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Principles of Charged Particles Accelators-Stanley Humphries

Principles of Charged Particles Accelators-Stanley Humphries

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Principles of Charged Particles Accelators-Stanley Humphries
Department of Electrical Enggineering...
Principles of Charged Particles Accelators-Stanley Humphries
Department of Electrical Enggineering...

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Published by: api-3771959 on Oct 16, 2008
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Principles of Charged
Particle Acceleration
Stanley Humphries, Jr.

Department of Electrical and Computer
University of New Mexico
Albuquerque, New Mexico

(Originally published by John Wiley and Sons.
Copyright \u00a91999 by Stanley Humphries, Jr.
All rights reserved. Reproduction of translation of
any part of this work beyond that permitted by
Section 107 or 108 of the 1976 United States
Copyright Act without the permission of the
copyright owner is unlawful. Requests for
permission or further information should be
addressed to Stanley Humphries, Department of
Electrical and Computer Engineering, University
of New Mexico, Albuquerque, NM 87131.

QC787.P3H86 1986, ISBN 0-471-87878-2
To my parents, Katherine and Stanley Humphries
Preface to the Digital Edition

I created this digital version ofPrinciples of Charged Particle Acceleration because of the large number of inquiries I received about the book since it went out of print two years ago. I would like to thank John Wiley and Sons for transferring the copyright to me. I am grateful to the members of the Accelerator Technology Division of Los Alamos National Laboratory for their interest in the book over the years. I appreciate the efforts of Daniel Rees to support the digital conversion.

University of New Mexico
July, 1999
Preface to the 1986 Edition

This book evolved from the first term of a two-term course on the physics of charged particle
acceleration that I taught at the University of New Mexico and at Los Alamos National
Laboratory. The first term covered conventional accelerators in the single particle limit. The
second term covered collective effects in charged particle beams, including high current
transport and instabilities. The material was selected to make the course accessible to graduate
students in physics and electrical engineering with no previous background in accelerator theory.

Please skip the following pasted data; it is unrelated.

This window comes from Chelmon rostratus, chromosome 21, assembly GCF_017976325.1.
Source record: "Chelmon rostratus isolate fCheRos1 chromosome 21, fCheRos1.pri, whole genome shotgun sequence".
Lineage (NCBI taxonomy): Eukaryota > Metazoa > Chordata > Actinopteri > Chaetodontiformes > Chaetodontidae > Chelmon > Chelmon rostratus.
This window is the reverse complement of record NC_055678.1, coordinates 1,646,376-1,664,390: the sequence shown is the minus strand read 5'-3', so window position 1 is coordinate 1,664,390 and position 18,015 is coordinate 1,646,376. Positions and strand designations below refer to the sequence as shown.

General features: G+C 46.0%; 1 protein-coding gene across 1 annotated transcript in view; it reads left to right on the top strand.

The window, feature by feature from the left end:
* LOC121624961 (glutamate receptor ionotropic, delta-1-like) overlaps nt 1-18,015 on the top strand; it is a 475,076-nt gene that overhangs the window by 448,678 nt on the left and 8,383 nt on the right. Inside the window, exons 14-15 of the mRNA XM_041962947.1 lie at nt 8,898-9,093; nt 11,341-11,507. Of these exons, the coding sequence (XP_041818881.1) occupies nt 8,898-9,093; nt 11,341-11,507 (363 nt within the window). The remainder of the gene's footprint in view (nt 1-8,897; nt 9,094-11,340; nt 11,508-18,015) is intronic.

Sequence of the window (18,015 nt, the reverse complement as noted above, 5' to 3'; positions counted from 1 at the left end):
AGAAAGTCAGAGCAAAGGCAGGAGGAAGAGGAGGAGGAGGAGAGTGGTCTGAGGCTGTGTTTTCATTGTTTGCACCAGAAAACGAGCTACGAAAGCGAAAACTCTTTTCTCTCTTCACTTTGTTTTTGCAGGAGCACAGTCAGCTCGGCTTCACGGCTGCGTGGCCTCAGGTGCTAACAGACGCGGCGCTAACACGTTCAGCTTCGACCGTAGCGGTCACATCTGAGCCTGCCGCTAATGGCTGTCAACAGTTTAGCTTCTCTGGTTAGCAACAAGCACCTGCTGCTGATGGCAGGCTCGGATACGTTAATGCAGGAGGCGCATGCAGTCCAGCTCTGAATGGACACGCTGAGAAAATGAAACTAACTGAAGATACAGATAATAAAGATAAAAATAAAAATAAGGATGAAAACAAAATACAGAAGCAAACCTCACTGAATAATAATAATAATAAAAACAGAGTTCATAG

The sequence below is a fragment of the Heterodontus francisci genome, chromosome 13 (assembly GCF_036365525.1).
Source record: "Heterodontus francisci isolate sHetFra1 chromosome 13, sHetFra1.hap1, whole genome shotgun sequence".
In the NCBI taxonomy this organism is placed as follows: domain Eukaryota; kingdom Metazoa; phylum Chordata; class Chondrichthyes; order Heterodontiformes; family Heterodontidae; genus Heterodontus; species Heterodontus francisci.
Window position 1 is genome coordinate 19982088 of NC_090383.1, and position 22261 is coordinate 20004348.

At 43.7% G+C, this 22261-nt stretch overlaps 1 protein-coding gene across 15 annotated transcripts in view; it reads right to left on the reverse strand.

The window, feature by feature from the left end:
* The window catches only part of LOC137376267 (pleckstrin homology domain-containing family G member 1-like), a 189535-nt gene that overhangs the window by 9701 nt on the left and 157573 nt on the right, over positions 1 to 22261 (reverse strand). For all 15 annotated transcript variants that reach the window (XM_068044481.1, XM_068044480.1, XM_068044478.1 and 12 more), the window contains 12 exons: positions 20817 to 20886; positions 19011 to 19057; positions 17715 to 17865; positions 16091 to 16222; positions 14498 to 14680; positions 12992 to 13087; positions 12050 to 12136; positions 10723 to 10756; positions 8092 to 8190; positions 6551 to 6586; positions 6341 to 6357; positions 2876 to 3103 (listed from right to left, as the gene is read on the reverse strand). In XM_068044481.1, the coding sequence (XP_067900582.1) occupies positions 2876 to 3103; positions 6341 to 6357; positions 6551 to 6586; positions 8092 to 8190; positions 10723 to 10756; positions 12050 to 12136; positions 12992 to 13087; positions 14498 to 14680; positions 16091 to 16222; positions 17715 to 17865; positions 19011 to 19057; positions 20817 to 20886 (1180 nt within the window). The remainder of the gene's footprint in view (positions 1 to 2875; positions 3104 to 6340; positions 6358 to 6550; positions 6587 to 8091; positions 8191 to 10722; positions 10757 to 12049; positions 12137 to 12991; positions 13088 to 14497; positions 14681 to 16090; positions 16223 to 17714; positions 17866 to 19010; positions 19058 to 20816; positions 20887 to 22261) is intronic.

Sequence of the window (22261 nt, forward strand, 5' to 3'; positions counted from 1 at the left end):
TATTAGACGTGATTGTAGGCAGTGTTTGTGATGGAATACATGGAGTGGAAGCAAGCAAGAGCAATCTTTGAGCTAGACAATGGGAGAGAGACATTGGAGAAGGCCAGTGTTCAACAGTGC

Nonetheless, I sought to make the course relevant to accelerator researchers by including
complete derivations and essential formulas.
The organization of the book reflects my outlook as an experimentalist. I followed a building
block approach, starting with basic material and adding new techniques and insights in a
programmed sequence. I included extensive review material in areas that would not be familiar
to the average student and in areas where my own understanding needed reinforcement. I tried to
make the derivations as simple as possible by making physical approximations at the beginning
of the derivation rather than at the end. Because the text was intended as an introduction to the
field of accelerators, I felt that it was important to preserve a close connection with the physical
basis of the derivations; therefore, I avoided treatments that required advanced methods of
mathematical analysis. Most of the illustrations in the book were generated numerically from a
library of demonstration microcomputer programs that I developed for the courses. Accelerator
specialists will no doubt find many important areas that are not covered. I apologize in advance
for the inevitable consequence of writing a book of finite length.

I want to express my appreciation to my students at Los Alamos and the University of New
Mexico for the effort they put into the course and for their help in resolving ambiguities in the
material. In particular, I would like to thank Alan Wadlinger, Grenville Boicourt, Steven Wipf,
and Jean Berlijn of Los Alamos National Laboratory for lively discussions on problem sets and
for many valuable suggestions.
I am grateful to Francis Cole of Fermilab, Wemer Joho of the Swiss Nuclear Institute, William
Herrmannsfeldt of the Stanford Linear Accelerator Center, Andris Faltens of Lawrence Berkeley
Laboratory, Richard Cooper of Los Alamos National Laboratory, Daniel Prono of Lawrence
Livermore Laboratory, Helmut Milde of Ion Physics Corporation, and George Fraser of Physics
International Company for contributing material and commenting on the manuscript. I was aided
in the preparation of the manuscript by lecture notes developed by James Potter of LANL and by
Francis Cole. I would like to take this opportunity to thank David W. Woodall, L. K. Len, David
Straw, Robert Jameson, Francis Cole, James Benford, Carl Ekdahl, Brendan Godfrey, William
Rienstra, and McAllister Hull for their encouragement of and contributions towards the creation
of an accelerator research program at the University of New Mexico. I am grateful for support
that I received to attend the 1983 NATO Workshop on Fast Diagnostics.

University of New Mexico
December, 1985

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